6. Kings Park Psychiatric Hospital, Kings Park, New York
Kings Park Psychiatric Hospital on Long Island opened its doors in 1885 as a solution to the overcrowding in New York State’s surrounding mental institutions. The 800-acre institution was a self-sustaining facility with farms and railroad spurs to bring in supplies like coal. A majority of the patients were assigned to farming duties to encourage their exposure to fresh air and because it was believed to be a therapeutic exercise.
As the facility kept expanding, eventually reaching a size large enough to provide its own heat and electricity, the population increased as well, causing overcrowding throughout the 1950s before the patient population steadily decreased. The hospital closed its doors permanently in 1996, but like Letchworth Village, a portion of the grounds remain available to the public to explore as a county park while the buildings are strictly off-limits.
7. Pilgrim Psychiatric Center, Brentwood, New York
The Pilgrim State Psychiatric Center opened in 1931 in West Brentwood, Long Island. It was named not for America’s early settlers, but for Dr. Charles W. Pilgrim, the New York Commissioner of Mental Health in the early 1900s. Like Kings Park Psychiatric Center, the facility was built as a solution to desaturate the region’s overcrowded institutions. The facility steadily grew throughout its heyday, essentially becoming its own little town. The institution had its own police department, fire department, court, power plant, and its own Long Island Railroad station, among other features.
The Pilgrim State Psychiatric Center remains operational today, yet drastically smaller than it once was. Much of the land has been sold and converted for other uses, while some of the buildings have remained intact but abandoned.
8. Harlem Valley Psychiatric Center, Dover, New York
Harlem Valley Psychiatric Center once had its own stop on the Metro-North. The stop still exists, though instead of being called the Harlem Valley-State Hospital station, it’s now the Harlem Valley-Wingdale station. The Center opened in 1924 in Duchess County, about 70 miles north of Manhattan, as the Harlem Valley State Hospital. The nearly 900-acre property was largely self-sufficient. It boasted its own power plant, dairy farm (complete with an ice cream parlor), bakery, bowling alley, chapel, and cemetery. There was even a golf course for the doctors that was designed by golfer and course designer Donald Ross. “Well-behaved patients” reportedly were asked to serve as caddies.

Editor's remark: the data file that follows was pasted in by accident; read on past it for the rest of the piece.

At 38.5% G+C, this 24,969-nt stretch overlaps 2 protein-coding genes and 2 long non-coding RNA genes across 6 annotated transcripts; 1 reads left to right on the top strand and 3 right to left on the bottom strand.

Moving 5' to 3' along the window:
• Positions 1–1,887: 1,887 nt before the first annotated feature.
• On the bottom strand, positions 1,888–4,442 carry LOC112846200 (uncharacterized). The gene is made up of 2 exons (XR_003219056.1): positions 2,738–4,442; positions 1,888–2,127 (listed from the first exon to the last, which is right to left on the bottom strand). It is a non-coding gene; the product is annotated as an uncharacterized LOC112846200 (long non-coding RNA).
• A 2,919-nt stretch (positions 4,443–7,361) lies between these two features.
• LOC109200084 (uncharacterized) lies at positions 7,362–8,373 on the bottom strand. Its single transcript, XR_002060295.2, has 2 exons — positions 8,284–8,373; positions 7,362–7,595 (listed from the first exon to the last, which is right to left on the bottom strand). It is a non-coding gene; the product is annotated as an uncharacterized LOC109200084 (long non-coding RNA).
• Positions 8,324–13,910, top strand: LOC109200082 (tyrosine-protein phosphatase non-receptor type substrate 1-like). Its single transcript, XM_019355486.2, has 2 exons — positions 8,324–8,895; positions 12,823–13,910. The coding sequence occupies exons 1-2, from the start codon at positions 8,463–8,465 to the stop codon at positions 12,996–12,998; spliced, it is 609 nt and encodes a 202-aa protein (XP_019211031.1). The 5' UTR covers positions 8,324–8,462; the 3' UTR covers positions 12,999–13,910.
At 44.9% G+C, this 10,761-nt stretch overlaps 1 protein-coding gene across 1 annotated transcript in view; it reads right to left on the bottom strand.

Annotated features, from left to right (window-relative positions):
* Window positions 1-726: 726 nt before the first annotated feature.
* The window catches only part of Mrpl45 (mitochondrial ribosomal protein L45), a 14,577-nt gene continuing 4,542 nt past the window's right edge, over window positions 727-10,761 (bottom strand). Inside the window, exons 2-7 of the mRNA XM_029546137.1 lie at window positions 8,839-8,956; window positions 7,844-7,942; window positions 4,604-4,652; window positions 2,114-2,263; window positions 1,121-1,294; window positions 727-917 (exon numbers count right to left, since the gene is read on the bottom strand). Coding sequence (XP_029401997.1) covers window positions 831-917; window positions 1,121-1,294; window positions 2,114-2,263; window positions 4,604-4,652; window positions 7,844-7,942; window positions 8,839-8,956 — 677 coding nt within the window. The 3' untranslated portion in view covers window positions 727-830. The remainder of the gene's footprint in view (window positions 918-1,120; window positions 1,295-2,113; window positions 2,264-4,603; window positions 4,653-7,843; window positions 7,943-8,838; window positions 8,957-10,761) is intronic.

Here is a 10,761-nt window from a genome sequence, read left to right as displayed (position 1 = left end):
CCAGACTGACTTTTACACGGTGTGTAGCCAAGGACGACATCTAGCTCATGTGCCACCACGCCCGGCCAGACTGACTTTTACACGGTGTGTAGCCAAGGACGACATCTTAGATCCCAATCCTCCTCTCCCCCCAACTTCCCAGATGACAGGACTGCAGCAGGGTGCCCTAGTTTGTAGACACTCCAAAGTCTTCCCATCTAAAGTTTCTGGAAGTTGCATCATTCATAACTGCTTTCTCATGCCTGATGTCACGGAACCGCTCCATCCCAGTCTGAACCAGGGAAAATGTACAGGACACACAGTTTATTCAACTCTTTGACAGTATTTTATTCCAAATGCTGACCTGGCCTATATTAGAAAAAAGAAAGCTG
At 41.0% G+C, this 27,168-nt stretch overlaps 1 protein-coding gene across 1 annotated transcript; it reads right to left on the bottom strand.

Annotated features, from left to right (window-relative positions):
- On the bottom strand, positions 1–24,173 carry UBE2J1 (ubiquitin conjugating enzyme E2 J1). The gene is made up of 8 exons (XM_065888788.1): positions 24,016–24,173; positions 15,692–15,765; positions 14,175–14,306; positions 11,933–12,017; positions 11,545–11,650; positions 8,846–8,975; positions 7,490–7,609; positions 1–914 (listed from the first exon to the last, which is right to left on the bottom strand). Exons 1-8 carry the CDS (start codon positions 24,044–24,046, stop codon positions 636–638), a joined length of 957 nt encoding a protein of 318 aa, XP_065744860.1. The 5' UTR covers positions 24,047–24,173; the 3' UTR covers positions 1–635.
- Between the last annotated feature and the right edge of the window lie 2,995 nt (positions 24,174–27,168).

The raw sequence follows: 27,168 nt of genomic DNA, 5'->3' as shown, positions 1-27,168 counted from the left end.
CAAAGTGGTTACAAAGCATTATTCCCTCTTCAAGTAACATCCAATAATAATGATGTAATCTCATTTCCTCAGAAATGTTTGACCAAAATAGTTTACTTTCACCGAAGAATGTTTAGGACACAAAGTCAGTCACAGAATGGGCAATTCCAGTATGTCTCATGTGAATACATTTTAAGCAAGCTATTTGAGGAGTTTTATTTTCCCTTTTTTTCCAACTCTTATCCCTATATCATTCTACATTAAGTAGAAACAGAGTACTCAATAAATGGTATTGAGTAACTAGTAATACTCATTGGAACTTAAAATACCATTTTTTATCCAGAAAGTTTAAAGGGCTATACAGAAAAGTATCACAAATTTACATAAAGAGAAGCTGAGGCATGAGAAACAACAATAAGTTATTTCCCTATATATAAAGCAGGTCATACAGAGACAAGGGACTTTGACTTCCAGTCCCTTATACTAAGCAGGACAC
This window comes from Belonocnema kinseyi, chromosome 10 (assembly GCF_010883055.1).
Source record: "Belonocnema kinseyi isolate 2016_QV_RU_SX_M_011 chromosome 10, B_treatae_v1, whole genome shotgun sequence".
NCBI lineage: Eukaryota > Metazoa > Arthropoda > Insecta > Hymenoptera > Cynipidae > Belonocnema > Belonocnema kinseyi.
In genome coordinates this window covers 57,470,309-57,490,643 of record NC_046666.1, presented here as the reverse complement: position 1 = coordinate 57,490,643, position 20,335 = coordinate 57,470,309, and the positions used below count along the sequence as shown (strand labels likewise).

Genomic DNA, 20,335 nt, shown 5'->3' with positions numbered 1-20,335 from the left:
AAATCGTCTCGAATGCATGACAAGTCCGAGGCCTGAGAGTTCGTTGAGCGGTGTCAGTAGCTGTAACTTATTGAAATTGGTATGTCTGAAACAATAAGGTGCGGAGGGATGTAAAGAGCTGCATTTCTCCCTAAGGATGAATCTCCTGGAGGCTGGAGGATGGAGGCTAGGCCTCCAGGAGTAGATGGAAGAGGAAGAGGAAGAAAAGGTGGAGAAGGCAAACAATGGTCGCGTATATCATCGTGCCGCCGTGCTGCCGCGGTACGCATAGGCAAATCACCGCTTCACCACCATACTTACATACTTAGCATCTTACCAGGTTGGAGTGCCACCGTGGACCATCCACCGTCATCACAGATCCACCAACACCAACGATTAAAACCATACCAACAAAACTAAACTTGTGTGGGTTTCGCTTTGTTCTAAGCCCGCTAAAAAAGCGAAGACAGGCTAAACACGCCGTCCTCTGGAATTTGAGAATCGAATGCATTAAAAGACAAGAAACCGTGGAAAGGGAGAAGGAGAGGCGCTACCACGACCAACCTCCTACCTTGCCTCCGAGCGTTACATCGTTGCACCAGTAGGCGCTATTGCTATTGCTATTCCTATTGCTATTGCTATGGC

The end came for Harlem Valley in 1994 when, like many other aging facilities of the time, new drugs and modern approaches to psychology made it obsolete. The site sat abandoned for twenty years before it was purchased by the current owner. Olivet University, an evangelical organization from California with a controversial reputation, founded by Korean pastor David Jang bought 503 acres of the former campus for $20 million. Untapped New York visited in 2020, the campus was partially renovated, with many areas still clearly abandoned.
9. Fairfield Hills State Hospital, Newtown, Connecticut
The Fairfield Hills State Hospital campus is crossed with a network of underground tunnels that connect the various buildings spread out over 770 acres. Opened in Newtown, Connecticut in 1931 to help alleviate some of the state’s overpopulation issues in its other mental institutions, the campus consists of 16 buildings. The tunnels were mainly used to transport patients between treatments and laboratories, confinement rooms, operating rooms, and in unfortunate cases, the morgue. At its peak, the hospital could hold 4,000 patients. The patient-to-doctor ratio had always been an issue with the facility.
The grounds were partially redeveloped in 2009, long after its closing in 1995. Some of the buildings are being used as offices or for commercial use, but many remain untouched since their last residents were moved to other facilities. Open to the public, exploration of the grounds is highly encouraged, although any vacant buildings are off-limits.
10. Rockland Psychiatric Center, Orangeburg, New York